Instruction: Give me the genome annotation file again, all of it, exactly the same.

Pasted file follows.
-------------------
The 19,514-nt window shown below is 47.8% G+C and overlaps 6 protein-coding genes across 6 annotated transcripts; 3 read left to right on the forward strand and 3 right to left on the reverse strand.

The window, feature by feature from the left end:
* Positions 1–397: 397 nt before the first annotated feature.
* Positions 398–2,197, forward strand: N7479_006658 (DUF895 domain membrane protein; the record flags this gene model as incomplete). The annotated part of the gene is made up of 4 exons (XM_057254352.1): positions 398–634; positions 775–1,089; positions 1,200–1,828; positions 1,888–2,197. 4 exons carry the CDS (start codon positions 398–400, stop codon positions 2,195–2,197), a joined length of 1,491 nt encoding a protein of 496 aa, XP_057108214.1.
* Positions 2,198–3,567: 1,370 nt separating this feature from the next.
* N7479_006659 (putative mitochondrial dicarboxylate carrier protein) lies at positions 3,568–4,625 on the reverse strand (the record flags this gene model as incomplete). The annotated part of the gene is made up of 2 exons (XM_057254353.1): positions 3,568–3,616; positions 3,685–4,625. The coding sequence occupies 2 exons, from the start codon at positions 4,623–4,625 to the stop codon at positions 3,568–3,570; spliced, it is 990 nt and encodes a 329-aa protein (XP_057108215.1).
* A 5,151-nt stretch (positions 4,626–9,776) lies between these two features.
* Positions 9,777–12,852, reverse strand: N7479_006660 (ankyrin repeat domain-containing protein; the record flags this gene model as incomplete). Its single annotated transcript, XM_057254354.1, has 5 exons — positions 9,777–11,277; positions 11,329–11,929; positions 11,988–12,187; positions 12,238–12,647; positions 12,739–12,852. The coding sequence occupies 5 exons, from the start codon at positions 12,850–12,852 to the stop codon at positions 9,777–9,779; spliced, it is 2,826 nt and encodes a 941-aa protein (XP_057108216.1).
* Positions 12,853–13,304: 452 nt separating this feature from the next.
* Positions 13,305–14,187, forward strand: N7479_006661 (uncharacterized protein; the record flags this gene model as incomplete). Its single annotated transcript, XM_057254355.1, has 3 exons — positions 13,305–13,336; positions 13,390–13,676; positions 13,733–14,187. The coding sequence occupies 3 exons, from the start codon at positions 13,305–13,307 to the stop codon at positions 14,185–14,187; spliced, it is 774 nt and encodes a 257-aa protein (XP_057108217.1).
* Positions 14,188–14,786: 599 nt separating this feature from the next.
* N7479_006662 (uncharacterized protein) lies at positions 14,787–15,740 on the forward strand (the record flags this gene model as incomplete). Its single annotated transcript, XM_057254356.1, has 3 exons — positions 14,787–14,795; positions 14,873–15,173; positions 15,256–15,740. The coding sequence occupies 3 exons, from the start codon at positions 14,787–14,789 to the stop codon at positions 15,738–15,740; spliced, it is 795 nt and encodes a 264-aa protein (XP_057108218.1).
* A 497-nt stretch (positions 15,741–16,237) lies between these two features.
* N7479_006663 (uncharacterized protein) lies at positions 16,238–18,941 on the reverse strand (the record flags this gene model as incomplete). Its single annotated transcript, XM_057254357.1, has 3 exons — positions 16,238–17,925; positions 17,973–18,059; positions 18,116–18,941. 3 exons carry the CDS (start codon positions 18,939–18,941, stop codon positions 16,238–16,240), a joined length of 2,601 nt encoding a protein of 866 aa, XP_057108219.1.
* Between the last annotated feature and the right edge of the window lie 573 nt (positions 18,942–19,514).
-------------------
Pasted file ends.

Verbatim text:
The 19,514-nt window shown below is 47.8% G+C and overlaps 6 protein-coding genes across 6 annotated transcripts; 3 read left to right on the forward strand and 3 right to left on the reverse strand.

The window, feature by feature from the left end:
* Positions 1–397: 397 nt before the first annotated feature.
* Positions 398–2,197, forward strand: N7479_006658 (DUF895 domain membrane protein; the record flags this gene model as incomplete). The annotated part of the gene is made up of 4 exons (XM_057254352.1): positions 398–634; positions 775–1,089; positions 1,200–1,828; positions 1,888–2,197. 4 exons carry the CDS (start codon positions 398–400, stop codon positions 2,195–2,197), a joined length of 1,491 nt encoding a protein of 496 aa, XP_057108214.1.
* Positions 2,198–3,567: 1,370 nt separating this feature from the next.
* N7479_006659 (putative mitochondrial dicarboxylate carrier protein) lies at positions 3,568–4,625 on the reverse strand (the record flags this gene model as incomplete). The annotated part of the gene is made up of 2 exons (XM_057254353.1): positions 3,568–3,616; positions 3,685–4,625. The coding sequence occupies 2 exons, from the start codon at positions 4,623–4,625 to the stop codon at positions 3,568–3,570; spliced, it is 990 nt and encodes a 329-aa protein (XP_057108215.1).
* A 5,151-nt stretch (positions 4,626–9,776) lies between these two features.
* Positions 9,777–12,852, reverse strand: N7479_006660 (ankyrin repeat domain-containing protein; the record flags this gene model as incomplete). Its single annotated transcript, XM_057254354.1, has 5 exons — positions 9,777–11,277; positions 11,329–11,929; positions 11,988–12,187; positions 12,238–12,647; positions 12,739–12,852. The coding sequence occupies 5 exons, from the start codon at positions 12,850–12,852 to the stop codon at positions 9,777–9,779; spliced, it is 2,826 nt and encodes a 941-aa protein (XP_057108216.1).
* Positions 12,853–13,304: 452 nt separating this feature from the next.
* Positions 13,305–14,187, forward strand: N7479_006661 (uncharacterized protein; the record flags this gene model as incomplete). Its single annotated transcript, XM_057254355.1, has 3 exons — positions 13,305–13,336; positions 13,390–13,676; positions 13,733–14,187. The coding sequence occupies 3 exons, from the start codon at positions 13,305–13,307 to the stop codon at positions 14,185–14,187; spliced, it is 774 nt and encodes a 257-aa protein (XP_057108217.1).
* Positions 14,188–14,786: 599 nt separating this feature from the next.
* N7479_006662 (uncharacterized protein) lies at positions 14,787–15,740 on the forward strand (the record flags this gene model as incomplete). Its single annotated transcript, XM_057254356.1, has 3 exons — positions 14,787–14,795; positions 14,873–15,173; positions 15,256–15,740. The coding sequence occupies 3 exons, from the start codon at positions 14,787–14,789 to the stop codon at positions 15,738–15,740; spliced, it is 795 nt and encodes a 264-aa protein (XP_057108218.1).
* A 497-nt stretch (positions 15,741–16,237) lies between these two features.
* N7479_006663 (uncharacterized protein) lies at positions 16,238–18,941 on the reverse strand (the record flags this gene model as incomplete). Its single annotated transcript, XM_057254357.1, has 3 exons — positions 16,238–17,925; positions 17,973–18,059; positions 18,116–18,941. 3 exons carry the CDS (start codon positions 18,939–18,941, stop codon positions 16,238–16,240), a joined length of 2,601 nt encoding a protein of 866 aa, XP_057108219.1.
* Between the last annotated feature and the right edge of the window lie 573 nt (positions 18,942–19,514).